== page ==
Posted by: maboulette | November 14, 2016

The Newest Book Out On the Assassination of JFK


It has been more than 50 years since President John F. Kennedy was assassinated in Dallas.  And there is new evidence uncovered in secret diaries of a Cold War spy and assassin that implicates another clandestine figure is believed to be working as a double agent for Cuba.  This has been the claim in a new and explosive book.


The never-before-revealed diaries of Douglas DeWitt Bazata, an officer who was decorated for the United States Office of Strategic Services – the forerunner of the Central Intelligence Agency – claims that his long-time close friend and fellow spy, Rene Alexander Dussaq was a “primary organizer and plotter” of Kennedy’s assassination on Nov. 22, 1963.


These diaries reveal that Dussaq might even have fired the fatal “shot or shots” that killed Kennedy, according to author Robert K. Wilcox’s latest book, “Target: JFK, The Spy Who Kill Kennedy?” that goes on sale Nov. 14th.

According to Bazata’s diaries, Dussaq launched the assassination plot to make a point aimed at the leaders of America for the manipulation of smaller countries. Bazata was designated his historian.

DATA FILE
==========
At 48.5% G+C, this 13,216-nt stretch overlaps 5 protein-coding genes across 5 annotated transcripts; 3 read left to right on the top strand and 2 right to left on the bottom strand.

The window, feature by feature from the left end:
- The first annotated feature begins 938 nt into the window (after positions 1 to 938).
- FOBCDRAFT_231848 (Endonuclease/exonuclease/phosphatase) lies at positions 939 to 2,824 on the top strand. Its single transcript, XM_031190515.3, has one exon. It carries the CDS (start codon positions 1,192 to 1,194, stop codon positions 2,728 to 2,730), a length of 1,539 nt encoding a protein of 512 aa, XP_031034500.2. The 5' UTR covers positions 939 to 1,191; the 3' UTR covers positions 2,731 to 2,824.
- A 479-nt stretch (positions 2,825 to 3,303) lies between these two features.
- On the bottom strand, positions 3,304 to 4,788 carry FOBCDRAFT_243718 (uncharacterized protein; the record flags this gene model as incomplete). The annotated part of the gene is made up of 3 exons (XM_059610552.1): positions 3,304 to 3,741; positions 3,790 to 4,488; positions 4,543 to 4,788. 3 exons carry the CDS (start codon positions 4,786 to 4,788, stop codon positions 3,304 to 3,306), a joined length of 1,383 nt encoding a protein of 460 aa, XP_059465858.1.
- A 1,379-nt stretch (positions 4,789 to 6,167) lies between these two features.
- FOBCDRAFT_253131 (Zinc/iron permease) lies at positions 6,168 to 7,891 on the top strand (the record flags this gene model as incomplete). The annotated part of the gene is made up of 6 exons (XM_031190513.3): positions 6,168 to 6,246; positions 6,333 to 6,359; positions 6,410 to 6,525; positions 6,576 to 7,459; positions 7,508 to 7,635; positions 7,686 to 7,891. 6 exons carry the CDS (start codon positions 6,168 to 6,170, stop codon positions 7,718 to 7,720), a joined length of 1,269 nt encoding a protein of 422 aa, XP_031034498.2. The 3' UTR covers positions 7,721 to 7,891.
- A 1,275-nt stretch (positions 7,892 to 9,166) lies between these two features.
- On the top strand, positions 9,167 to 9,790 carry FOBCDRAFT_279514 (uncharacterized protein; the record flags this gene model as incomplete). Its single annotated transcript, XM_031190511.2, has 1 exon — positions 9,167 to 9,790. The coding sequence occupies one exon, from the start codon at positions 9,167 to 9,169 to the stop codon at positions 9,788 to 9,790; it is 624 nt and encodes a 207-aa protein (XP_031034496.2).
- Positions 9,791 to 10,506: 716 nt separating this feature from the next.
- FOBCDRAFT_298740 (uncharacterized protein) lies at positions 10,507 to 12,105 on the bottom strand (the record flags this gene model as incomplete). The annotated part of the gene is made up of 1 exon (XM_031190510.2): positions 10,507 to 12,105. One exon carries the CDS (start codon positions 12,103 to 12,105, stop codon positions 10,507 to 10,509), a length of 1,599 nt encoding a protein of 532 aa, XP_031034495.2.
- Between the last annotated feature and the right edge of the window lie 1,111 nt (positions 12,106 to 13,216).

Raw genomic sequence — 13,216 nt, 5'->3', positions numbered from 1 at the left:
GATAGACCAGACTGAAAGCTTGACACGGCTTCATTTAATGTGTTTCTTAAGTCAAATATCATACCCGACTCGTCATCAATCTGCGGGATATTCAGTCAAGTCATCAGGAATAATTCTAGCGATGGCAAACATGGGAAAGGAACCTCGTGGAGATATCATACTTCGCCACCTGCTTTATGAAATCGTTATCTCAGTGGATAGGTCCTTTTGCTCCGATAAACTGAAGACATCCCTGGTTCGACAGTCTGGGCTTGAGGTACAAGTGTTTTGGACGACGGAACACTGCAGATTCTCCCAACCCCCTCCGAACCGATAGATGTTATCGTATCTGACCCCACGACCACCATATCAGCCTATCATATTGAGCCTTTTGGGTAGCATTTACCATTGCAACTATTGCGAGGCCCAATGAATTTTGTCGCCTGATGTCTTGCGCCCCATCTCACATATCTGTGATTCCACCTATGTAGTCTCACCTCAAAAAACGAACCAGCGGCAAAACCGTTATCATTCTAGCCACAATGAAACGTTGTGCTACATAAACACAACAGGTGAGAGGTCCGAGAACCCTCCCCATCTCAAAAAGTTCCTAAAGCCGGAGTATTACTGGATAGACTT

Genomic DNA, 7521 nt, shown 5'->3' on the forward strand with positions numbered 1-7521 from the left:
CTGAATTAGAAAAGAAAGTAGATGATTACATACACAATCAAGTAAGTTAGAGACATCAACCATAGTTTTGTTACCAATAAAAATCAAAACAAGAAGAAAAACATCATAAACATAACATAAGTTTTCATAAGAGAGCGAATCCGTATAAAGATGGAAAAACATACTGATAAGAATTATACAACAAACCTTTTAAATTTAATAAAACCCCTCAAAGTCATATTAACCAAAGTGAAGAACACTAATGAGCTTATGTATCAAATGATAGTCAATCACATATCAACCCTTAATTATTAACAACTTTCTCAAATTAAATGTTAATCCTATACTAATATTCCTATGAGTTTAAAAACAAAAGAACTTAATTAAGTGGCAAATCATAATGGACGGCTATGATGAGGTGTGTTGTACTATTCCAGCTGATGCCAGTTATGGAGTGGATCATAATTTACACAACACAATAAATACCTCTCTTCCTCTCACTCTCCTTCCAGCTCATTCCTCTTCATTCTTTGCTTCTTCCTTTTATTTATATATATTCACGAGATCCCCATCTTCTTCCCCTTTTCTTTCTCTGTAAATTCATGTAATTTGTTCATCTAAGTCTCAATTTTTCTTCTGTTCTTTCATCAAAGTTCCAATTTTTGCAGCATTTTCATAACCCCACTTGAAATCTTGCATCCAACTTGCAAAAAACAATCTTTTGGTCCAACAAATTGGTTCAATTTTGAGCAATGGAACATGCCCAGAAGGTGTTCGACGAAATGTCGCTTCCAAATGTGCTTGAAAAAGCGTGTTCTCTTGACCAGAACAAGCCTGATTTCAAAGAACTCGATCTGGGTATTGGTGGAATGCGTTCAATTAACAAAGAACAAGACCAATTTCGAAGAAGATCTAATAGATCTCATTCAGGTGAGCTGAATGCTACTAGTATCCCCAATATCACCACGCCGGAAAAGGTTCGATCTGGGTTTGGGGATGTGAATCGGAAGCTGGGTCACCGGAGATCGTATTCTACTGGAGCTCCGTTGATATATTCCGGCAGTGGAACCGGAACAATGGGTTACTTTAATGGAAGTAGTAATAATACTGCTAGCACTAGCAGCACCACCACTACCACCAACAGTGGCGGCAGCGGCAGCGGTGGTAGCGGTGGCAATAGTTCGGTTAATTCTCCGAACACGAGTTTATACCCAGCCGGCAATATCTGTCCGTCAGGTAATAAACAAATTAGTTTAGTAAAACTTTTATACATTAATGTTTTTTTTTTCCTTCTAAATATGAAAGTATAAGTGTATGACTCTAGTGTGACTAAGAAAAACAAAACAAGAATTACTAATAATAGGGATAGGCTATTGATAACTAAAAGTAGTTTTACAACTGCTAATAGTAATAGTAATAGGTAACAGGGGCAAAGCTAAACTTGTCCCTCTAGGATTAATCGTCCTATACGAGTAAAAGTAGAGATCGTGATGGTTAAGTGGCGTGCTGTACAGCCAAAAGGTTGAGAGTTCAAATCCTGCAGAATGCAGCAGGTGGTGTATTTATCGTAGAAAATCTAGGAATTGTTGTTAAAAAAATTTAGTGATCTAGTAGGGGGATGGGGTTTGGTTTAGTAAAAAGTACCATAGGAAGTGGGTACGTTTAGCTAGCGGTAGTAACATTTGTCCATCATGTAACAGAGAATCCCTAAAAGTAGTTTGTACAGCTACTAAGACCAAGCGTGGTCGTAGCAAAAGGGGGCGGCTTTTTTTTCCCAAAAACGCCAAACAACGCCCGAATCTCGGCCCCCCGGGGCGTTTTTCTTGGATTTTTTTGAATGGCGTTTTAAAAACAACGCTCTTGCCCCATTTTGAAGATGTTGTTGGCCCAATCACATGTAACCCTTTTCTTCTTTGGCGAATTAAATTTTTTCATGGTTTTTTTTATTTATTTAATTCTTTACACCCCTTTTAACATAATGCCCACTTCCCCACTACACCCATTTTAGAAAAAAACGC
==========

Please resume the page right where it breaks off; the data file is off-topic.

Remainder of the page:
“He delegated Bazata, when the time was right – after the assassination’s shock had dissipated – to tell the public the truth about what happened in hopes America’s leaders would change and allow sovereign nations like Cuba to decide their own fate rather than have America decide it for them,” wrote Wilcox.


The Bay of Pigs invasion that was sponsored by the CIA in 1961 and continued attempts by Kennedy’s administration to kill Fidel Castro finally encouraged Dussaq to put his sinister “Hydra-K” assassination plot into play, according to these diaries that Bazata’s wrote.

“(Cuba) could not determine its own destiny and this was so big with Dussaq,” Wilcox told The Post. “He was a guy who believed that every person should determine their own destiny and every country should do the same.”

Wilcox told The Post that he believes the coded diaries that Bazata give him in 1999 prior to his death – several thousand handwritten pages in all – clearly gives the indicate Dussaq was a double agent working for Cuba.  In fact, Bazata writes that one of the reasons the Bay of Pigs invasion failed was since Dussaq was informing Cuba all along. Dussaq’s 2nd wife, Charlotte, also told Wilcox that Dussaq was asked by the CIA to help to plan the operation, but he refused.

Interesting information in the book – which I just purchased and will have more to say about this later.



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